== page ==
The competition at AtCoder has ended, I participated but couldn't solve F. The editorial link on the website is in Japanese, which I don't understand. Google translate doesn't give me a good translation or at least I cannot understand it. So can anyone share his/her solution to the problem or the solution from the editorial in english. Here is the problem for those that haven't seen it:

Suppose we have a line and N(N <= 10,000) pairs of points on it with coordinates (x_i, y_i). For each pair we can choose the first or the second point. We are to maximize the minimum distance between two consecutive points from the chosen(e.g when they are sorted on the line) which we can obtain by using different choices (whether to use x_i or y_i).

Shouldn't the problem be "maximizing the minimum distance between consecutive points" instead of "finding maximmum distance between consecutive points"

Thank you, I had it wrong. Now it's fixed.

Auto comment: topic has been updated by AnotherRound (previous revision, new revision, compare).First of all you should notice that the answer is binary searchable. Now to check if the answer is possible we use 2-SAT. This can be done in a simple way in

O(N^{2}). But unfortunately if done like that the complexity will be and also 2-SAT has a big constant. But you can notice that for each point you actually need just the previous points on at mostmiddledistance from it. So if our current point we are looking at isx_{i}then we need all points in the interval [x_{i}-middle+ 1;x_{i}] and we need to addNANDclosure between each of them andx_{i}. This can be done with a segment tree or more like me will maintain some more nodes and we just need to add a closure betweenx_{i}and the new nodes correspoinding to the segment tree nodes. This way we can check if some maximal distance is possible in and so the overall complexity will be .1) In which way is it binary searchable? If we can achieve distance d, we don't know whether we can do a smaller d or a larger d. (I just don't see why it is so, I don't claim what I said is true) 2) What exactly do we do with the segment tree? You mean that in 2-SAT instead of the points directly, we use the nodes of the segment tree? How do we manage it then if it's a graph(some point might be connected to children of some node, how do we handle this case), or what other implementation of 2-SAT should I use?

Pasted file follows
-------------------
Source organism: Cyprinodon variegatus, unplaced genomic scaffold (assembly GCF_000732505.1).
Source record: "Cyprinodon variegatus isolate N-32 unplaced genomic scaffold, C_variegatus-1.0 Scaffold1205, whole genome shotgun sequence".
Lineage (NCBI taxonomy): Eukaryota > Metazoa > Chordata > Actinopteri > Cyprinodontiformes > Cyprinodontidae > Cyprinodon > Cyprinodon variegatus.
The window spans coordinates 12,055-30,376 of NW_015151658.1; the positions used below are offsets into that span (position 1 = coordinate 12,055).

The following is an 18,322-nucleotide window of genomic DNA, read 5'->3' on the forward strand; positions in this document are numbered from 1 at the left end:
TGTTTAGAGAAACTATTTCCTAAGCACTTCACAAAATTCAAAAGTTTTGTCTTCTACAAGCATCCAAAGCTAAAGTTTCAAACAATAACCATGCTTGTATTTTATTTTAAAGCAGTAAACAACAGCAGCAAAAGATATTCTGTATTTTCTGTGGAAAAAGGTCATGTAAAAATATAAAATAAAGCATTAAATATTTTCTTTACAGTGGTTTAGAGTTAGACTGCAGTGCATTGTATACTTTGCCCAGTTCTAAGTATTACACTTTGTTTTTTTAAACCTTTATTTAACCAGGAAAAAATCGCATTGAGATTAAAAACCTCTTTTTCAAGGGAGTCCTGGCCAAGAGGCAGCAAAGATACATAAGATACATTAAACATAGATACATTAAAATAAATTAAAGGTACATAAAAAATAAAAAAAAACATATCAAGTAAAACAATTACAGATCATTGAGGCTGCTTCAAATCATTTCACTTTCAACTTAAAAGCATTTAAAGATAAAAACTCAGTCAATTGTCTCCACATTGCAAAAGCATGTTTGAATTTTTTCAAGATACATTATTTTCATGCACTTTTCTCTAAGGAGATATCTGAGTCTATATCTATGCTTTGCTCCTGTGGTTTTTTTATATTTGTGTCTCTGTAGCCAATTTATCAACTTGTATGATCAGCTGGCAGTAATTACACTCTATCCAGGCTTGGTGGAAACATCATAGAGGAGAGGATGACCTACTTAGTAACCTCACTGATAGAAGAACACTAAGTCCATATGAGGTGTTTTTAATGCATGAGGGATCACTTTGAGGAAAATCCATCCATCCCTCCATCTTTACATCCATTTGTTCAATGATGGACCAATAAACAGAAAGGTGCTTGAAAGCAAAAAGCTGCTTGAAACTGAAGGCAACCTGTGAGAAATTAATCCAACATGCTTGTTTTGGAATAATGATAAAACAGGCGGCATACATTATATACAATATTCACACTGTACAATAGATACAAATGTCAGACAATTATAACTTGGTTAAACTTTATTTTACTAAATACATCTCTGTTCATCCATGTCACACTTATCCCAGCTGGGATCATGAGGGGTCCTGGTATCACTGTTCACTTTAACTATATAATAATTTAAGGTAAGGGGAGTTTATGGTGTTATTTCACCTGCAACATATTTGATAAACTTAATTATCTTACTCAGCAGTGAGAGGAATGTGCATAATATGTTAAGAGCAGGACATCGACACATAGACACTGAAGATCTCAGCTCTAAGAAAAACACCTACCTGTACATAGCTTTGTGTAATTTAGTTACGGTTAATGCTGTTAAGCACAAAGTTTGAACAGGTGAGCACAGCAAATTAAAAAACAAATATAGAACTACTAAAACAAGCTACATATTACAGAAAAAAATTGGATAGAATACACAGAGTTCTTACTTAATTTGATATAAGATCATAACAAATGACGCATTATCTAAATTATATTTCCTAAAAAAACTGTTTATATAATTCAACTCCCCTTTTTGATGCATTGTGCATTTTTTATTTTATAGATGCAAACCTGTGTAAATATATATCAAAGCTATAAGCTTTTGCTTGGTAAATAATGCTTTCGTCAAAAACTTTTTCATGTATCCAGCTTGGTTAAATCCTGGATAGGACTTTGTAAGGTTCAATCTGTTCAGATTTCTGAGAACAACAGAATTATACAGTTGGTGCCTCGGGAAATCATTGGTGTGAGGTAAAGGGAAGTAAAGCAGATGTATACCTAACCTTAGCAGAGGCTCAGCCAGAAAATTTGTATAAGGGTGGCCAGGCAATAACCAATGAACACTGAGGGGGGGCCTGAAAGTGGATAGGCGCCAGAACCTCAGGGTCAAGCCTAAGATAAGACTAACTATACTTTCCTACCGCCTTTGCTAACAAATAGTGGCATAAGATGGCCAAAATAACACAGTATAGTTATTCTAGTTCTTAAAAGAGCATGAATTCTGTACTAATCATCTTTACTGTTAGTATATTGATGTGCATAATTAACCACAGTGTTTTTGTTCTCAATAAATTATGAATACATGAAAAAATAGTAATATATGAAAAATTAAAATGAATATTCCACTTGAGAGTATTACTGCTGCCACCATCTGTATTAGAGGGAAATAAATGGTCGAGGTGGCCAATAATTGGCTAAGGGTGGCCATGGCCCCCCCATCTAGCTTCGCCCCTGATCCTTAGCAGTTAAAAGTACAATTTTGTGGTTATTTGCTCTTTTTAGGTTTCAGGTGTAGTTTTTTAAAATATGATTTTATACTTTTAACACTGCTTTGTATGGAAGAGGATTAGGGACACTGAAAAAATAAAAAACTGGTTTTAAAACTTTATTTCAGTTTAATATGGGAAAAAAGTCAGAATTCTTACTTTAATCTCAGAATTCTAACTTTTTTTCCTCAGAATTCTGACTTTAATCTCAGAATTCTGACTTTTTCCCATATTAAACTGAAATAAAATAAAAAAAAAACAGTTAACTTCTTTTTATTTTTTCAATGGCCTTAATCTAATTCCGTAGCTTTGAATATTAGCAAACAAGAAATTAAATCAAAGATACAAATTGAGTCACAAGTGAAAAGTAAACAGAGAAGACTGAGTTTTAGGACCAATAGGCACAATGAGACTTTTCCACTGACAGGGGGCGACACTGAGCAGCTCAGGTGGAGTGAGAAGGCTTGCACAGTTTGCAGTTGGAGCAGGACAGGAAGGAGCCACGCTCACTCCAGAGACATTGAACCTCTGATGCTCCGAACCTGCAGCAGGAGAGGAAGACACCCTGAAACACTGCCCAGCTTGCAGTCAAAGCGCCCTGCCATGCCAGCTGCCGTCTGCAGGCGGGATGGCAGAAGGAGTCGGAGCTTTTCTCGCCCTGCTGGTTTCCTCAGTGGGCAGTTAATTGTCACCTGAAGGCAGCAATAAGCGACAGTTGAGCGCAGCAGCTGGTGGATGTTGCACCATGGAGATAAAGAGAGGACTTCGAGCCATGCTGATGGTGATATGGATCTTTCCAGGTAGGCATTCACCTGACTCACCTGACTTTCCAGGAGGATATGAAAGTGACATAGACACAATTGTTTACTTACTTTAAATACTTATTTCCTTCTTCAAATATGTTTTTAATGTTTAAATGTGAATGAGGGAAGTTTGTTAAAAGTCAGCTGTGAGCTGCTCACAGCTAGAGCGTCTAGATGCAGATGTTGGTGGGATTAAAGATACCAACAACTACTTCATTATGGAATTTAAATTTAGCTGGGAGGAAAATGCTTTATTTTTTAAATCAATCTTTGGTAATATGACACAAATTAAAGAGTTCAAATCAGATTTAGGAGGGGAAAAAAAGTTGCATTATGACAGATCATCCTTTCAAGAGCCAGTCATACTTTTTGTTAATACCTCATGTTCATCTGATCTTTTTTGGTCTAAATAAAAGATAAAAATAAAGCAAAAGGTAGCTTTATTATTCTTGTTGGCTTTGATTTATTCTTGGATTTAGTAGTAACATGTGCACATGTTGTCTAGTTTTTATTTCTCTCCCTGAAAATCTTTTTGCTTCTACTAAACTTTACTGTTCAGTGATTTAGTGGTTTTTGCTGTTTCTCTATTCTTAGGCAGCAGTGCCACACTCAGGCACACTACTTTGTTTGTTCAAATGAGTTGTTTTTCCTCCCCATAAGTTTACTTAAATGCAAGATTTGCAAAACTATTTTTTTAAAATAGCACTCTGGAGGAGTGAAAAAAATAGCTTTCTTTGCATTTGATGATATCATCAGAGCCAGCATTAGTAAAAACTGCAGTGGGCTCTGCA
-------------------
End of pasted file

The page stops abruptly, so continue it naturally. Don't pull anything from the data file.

We can binary search on answer, as:

d, we CAN always construct a case with distance of consecutive points no less thand' whered' <d.d, we CANNOT construct a case with distance of consecutive points no less thand' whered' >d.We actually binary search on D and check if the answer can be >= D. In the end we will be left with the optimal D. Think about it.

Now about the segment tree. We add edges from

ito 2 *i+ 1 andito 2 *i+ 2. Also for every pointx_{i}andy_{i}look at interval [x_{i}-middle+ 1;x_{i}+middle- 1] / {x_{i}} and add edge fromx_{i}ory_{i}to all nodes in the segment tree coressponding to the interval. Now you can notice that this is enouth to check if a distance is possible. Just run any SCC algorithm and check if for everyi,comp[x_{i}] ≠comp[y_{i}].NOTE:When adding edges fromx_{i}ory_{i}to the corresponding nodes we add the edge from the leaf ofx_{i}ory_{i}. In such a way we guarantee thatx_{i}and all its neighbours will be in the same SCC.I'm the writer of this contest. We found solution after contest (thanks sugim48).

This solution was based on binary search and 2-SAT as well as intended solution. The difference is "we can get edge dynamically and we have to see only

O(N) edges".At first we double flags. After that we can describe this problem simple 2-SAT problem with 2

Nvariable ("puti-th flag or not"). Second, sort all flags. Third, we manage flags by doubly-linked list.In dfs part, we can get edge O(1) by checking adjacent flag in linked list. Of course we can remove edge O(1) by remove flag from linked list.

Thanks for preparing the contest.If possible, I hope next time you can translate the editorial for most difficult problems in the contest to English.